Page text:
Our local electric rates increase significantly over the summer. Not running the dryer and other large appliances is an effective money saving strategy too.


Cup of Joe

I recall a time when daily and sometimes more, we would drive through the local Dutch Brothers and get our coffee. The staff knew us by name and their fun, upbeat vibe was a plus to our cup of Joe. Unfortunately, that coffee location closed, but fortunately for us we removed Dutch Brothers as a line item from our monthly budget.

Saving money by making our own morning coffee

Now we make our coffee here at home using my favorite Nespresso machine (currently 38% off a used one on Amazon!). The coffee pods get recycled through Nespresso recycling program. Making our morning coffee at home not only saves money, but we are no longer using paper cups, plastic tops, time and gas to drive to and from Dutch Brothers.


Recycling junk mail

As I mentioned in a blog post about my kitchen, there is an industrial shredder placed sitting in our kitchen, which some people think is odd. See that post here. Daily, the excessive amounts of junk mail is shredded and added to the composting bin. The shredder keeps the paperwork stack down on the counter and it gets recycled!

Manage our Utilities

Large appliances utility use

A few years ago, I was asked to give a lecture to a group of 7th and 8th grade students about the recent utility (electric) increase and how that rate hike affected our neighborhood. Of course, I didn’t even realize we had a rate hike. So in order to provide an intelligent presentation, I did a deep dive and thorough analysis of the cost of electricity.

Know what saving plans are available

What I discover is that we, personally, are not on the most efficient or advantageous utility plan. Once I understand that, then I start paying attention to our electric usage. By changing our behavior slightly, we save quite a bit of money. Over time, we save even more.

Reminders I placed on the major appliances

The moral to this story is 1) understand your utility usage; 2) investigate the best plan for you and your family; 3) by making reasonable changes you can reduce your usage and save money.

Now, during the warmer months (trust me, air-conditioning bills can be ridiculously expensive here), we monitor our large appliance and air conditioning usage from 3:00 p.m. to 8:00 p.m.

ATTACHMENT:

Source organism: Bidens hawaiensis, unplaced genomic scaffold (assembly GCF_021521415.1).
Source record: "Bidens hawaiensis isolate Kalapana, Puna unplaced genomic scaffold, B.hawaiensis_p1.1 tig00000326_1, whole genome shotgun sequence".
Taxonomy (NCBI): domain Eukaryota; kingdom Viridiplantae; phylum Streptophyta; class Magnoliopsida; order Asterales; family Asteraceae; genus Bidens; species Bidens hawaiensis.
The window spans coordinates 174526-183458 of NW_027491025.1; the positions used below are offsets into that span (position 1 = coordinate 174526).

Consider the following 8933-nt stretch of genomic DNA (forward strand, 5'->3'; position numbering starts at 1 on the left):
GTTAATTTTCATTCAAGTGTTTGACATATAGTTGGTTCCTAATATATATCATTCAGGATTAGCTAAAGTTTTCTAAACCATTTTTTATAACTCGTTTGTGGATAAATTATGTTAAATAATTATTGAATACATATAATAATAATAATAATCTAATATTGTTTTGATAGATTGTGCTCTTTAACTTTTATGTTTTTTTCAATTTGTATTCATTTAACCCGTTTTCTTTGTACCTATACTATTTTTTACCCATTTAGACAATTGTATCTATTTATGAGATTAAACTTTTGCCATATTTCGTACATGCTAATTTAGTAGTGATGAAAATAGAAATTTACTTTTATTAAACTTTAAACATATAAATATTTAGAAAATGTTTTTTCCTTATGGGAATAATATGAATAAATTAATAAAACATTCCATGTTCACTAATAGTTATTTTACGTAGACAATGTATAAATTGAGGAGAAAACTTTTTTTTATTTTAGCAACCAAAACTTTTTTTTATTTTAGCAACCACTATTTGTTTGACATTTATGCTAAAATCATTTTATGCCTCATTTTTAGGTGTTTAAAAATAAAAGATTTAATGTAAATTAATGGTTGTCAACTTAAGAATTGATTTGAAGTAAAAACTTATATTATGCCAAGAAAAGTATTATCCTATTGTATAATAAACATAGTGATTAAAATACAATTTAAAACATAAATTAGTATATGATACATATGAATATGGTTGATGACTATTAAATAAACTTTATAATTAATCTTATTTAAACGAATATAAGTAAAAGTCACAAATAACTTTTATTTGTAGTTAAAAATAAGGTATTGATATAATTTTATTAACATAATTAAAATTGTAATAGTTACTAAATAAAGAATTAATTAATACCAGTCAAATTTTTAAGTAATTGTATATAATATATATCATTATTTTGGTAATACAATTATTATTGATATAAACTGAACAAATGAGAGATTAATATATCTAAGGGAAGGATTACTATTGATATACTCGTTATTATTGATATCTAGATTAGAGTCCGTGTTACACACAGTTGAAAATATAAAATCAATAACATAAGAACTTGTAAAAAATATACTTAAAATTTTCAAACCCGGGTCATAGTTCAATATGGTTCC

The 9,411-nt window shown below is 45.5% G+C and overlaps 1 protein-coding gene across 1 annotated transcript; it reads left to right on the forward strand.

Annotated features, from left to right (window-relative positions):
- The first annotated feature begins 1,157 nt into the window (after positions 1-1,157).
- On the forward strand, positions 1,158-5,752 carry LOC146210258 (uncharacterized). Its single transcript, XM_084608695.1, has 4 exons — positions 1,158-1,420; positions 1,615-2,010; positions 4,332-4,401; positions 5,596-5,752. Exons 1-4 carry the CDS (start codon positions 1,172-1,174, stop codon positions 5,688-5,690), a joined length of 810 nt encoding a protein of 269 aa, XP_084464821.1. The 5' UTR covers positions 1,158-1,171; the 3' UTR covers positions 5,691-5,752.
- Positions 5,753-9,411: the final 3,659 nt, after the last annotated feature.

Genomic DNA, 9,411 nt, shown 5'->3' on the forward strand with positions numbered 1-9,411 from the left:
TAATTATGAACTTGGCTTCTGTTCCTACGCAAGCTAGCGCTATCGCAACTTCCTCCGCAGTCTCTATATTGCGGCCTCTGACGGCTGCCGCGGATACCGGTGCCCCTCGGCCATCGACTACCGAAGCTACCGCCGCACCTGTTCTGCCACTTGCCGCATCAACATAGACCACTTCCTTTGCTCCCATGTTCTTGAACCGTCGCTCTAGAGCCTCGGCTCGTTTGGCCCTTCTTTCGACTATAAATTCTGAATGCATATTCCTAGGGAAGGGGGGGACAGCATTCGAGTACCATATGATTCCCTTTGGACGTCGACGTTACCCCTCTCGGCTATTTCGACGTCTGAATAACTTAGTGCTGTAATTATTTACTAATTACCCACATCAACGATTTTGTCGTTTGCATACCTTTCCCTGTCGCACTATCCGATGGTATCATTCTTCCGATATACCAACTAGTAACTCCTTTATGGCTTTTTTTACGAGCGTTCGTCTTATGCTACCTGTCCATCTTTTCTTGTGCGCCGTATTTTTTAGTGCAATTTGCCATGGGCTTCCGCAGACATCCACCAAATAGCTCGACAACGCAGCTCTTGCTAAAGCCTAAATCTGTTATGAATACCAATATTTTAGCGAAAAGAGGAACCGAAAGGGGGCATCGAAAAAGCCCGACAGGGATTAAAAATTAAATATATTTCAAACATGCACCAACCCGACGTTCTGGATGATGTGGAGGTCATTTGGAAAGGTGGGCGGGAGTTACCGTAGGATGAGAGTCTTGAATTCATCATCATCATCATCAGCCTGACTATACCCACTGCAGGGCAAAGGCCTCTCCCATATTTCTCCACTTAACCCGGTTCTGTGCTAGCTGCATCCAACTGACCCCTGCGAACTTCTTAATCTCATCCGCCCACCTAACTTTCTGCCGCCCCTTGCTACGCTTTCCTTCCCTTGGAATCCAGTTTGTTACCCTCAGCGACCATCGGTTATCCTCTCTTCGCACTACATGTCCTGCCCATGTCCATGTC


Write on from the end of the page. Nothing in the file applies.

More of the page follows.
Water consumption

Effective well tower

Water here in Arizona is a precious resource. Rates increase especially in June, July and August. By using flood irrigation provided locally, we are able to deep water the orchard and yard at a low annual cost. The well that we re-instituted many years ago, handles additional yard watering in a cost-effective manner (see that post here).

Room for Improvement

Marie Kondo’s organizational show

Like with most things in life, I can certainly improve and lessen my waste. We have too many things that need to be sorted, organized and donated. My hope is to reduce the items in each room by 50%. Lofty goal, but this is an ongoing effort.

Are you familiar with Marie Kondo’s organizational tips? I believe she has (had) a Netflix show where she shares her organizational philosophy. See where I use Maria’s tip in organizing my master closet here.

Other Ways live Simply

I’d love to live in a place that doesn’t require driving everywhere. Phoenix is more car-dependent than other cities, but during the cooler weather I do try to bike and walk more. No one wants to bike or walk when it is 116 degrees.

Green cosmetics: 6 eco-friendly or eco-friendly makeup brands not to be  missed
Eco-friendly cosmetics

In addition, I need to assess my use of cleansers/detergents and investigate more eco-friendly cosmetics.

So what are you doing to live more simply and efficiently? Please share any ideas so we can all get better at this!

Happy Wednesday!

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This post shared with Between Naps on the Porch Metamorphosis Monday #614